Defining local variable with exec

The code

x=1
def a():
    exec("x=2")
    print(x)
a()

outputs 1.
But the code

x=1
def a():
    x=2
    print(x)
a()

outputs 2. Should not

exec("[ANY STRING]")

always have the same effect as

[ANY STRING]

in code? I am not sure if this is bug or intended this way.

This is working as intended as you didn’t pass anything into your exec() that would cause it to work outside of itself. In other words exec() knows nothing about namespaces, so you have to pass that sort of stuff in (run help(exec) for more details).

1 Like

Brett, your answer is incomplete and misleading in three ways.

It’s not true that exec without a namespace argument doesn’t modify the
local environment. It behaves as Olle7 expects in the global and class
scopes:

x = 2
exec("x = 1")
print(x)  # -> prints 1, not 2

class K:
    x = 2
    exec("x = 999")
    print(x)  # -> prints 999

With no additional arguments, the exec function defaults to
operating in globals() and locals().

Secondly, it also works as Olle7 expects inside functions in Python 2.

And thirdly, even if we explicitly pass locals() to exec, it still
won’t work inside a function in Python3, at least not in CPython. (Other
Python implementations may differ.)

Olle7, the behaviour you see is intentional, it is an optimisation to
help functions run faster. It is not a language feature, but a
limitation of CPython that the local namespace inside a function is
special. Both eval and exec can read variables but exec may not be able
to write variables inside a function. There are notes about this in the
docs:

https://docs.python.org/3/library/functions.html#locals

https://docs.python.org/3/library/functions.html#exec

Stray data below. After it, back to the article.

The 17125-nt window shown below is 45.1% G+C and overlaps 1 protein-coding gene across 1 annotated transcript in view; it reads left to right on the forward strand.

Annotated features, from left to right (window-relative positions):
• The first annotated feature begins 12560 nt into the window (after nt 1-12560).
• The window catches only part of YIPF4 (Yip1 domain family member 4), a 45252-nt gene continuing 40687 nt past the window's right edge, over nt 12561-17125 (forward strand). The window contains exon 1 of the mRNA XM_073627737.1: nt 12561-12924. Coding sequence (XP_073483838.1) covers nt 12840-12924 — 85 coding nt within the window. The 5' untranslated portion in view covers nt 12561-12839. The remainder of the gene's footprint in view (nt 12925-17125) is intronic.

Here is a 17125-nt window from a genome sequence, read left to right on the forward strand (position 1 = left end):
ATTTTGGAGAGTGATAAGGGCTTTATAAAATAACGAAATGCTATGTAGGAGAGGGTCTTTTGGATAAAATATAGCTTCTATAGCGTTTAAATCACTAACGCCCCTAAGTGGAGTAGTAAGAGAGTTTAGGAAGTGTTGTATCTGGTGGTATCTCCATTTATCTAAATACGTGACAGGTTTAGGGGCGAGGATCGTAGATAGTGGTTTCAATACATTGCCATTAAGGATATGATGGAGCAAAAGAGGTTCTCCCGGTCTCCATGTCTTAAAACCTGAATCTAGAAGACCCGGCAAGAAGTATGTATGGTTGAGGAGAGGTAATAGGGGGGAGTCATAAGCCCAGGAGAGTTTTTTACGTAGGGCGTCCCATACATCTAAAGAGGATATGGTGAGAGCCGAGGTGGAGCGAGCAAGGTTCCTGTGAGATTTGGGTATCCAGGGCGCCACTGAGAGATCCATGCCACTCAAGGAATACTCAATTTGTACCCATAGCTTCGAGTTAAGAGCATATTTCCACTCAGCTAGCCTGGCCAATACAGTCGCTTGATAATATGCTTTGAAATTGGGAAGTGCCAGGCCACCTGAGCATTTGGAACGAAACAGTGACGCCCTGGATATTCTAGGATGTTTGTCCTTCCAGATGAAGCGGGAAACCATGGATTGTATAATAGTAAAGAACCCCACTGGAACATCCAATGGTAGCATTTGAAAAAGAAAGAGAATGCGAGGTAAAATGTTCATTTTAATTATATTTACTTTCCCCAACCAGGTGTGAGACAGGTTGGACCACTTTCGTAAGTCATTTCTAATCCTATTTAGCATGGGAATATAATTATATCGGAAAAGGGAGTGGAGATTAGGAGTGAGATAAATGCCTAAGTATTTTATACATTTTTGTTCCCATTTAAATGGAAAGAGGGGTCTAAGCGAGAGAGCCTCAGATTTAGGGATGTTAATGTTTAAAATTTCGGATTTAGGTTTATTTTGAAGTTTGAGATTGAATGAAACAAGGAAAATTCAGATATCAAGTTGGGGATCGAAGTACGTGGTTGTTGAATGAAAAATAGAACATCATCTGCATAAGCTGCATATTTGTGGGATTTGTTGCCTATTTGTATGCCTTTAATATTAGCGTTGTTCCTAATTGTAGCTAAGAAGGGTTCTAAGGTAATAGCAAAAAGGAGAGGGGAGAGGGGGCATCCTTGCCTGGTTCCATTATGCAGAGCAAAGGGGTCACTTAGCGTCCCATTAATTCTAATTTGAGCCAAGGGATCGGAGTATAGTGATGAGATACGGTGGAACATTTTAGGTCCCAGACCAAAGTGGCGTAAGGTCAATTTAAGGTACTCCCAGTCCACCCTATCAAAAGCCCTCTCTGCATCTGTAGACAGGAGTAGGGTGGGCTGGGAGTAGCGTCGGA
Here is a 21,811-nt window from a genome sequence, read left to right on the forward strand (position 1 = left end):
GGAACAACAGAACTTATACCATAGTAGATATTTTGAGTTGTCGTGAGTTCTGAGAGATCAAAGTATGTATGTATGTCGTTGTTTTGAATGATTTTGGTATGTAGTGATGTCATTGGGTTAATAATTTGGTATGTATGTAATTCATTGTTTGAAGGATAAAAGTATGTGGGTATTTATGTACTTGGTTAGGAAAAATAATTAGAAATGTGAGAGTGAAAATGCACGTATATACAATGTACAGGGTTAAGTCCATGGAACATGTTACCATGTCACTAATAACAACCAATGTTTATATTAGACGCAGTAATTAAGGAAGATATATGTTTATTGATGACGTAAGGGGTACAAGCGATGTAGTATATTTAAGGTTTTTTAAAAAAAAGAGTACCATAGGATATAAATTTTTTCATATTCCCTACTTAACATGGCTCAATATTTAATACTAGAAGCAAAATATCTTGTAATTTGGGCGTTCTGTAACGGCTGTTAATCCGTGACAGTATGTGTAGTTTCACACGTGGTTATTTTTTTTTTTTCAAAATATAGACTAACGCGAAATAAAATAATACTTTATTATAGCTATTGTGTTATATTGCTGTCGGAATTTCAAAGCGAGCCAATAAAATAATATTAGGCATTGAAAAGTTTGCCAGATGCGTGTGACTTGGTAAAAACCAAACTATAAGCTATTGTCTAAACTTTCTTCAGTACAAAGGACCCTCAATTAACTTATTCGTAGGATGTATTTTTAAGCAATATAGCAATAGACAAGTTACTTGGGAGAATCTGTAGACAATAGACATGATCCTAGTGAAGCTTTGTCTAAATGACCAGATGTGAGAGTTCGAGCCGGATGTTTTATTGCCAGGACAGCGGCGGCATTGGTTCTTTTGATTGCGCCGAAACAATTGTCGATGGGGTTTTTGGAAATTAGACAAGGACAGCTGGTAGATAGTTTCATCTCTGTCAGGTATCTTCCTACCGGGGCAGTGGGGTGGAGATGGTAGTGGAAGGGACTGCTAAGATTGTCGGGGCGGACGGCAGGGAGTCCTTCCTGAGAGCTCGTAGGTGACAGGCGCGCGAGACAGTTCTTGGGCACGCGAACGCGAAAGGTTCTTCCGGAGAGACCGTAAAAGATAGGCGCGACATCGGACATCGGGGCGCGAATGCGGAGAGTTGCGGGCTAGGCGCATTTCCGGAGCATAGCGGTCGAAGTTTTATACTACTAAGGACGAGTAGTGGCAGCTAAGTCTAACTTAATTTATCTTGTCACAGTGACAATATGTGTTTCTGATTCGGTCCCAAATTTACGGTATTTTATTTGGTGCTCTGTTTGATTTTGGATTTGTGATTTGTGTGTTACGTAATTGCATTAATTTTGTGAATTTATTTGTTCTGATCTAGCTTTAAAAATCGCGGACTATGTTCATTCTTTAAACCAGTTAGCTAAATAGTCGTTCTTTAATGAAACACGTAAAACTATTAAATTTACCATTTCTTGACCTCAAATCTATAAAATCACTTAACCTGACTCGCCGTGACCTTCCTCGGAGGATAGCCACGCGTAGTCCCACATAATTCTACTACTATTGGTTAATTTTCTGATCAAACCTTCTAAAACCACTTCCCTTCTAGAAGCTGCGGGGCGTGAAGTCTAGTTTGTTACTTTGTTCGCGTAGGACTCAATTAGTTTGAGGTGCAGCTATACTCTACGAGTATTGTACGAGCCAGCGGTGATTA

I seem to remember the docs explicitly mentioning that this was an
implementation detail, not a language feature, but I can’t find that
now and don’t have time to go looking.

In any case, from time to time people suggest changing the behaviour to
operate as expected, but such proposals haven’t gone anywhere as yet.

2 Likes

Sorry about the mistake.

No worries Brett its an obscure corner of behaviour of a function which
is rarely used.

I now understand execs behavior when it is called in function better.

g1="G1 BEFORE"
g2="G2 BEFORE"
def a():
    exec("x=1.78438")
    try:
        print("x:", x)
    except NameError:
        print("x is not reachable.")
        print("local variables:",locals())
        print("x in dict returned by function locals:",locals()["x"])
        print("x was not reachable on line 4 althought it is in locals, beacuse it was added to locals in exec in function, which causes undefined behaivor.")
        exec("y=x+1")
        if locals()["y"]==2.78438:
            print("x must be reachable in another exec.")
            eval("print('x and y are also reachable in eval. x:',x,'; y:',y)")
            exec("global g1\ng1='G1 AFTER'")
            if "g1" in globals() and "g1" not in locals():
                print("gloabal variable g1:",g1)
                global g2
                exec("g2='G2 AFTER'")
                if "g2" in locals():
                    print("local variable g2:",g2)
                    print("g2 was not treated as global variable, because it is decleared global outside of exec")
                    exec("del x,y")
                    print("local variables: ",locals())
                    print("global variables: ", globals())
a()
print("there is also a global varable g2:",g2)

program goes to all if’s.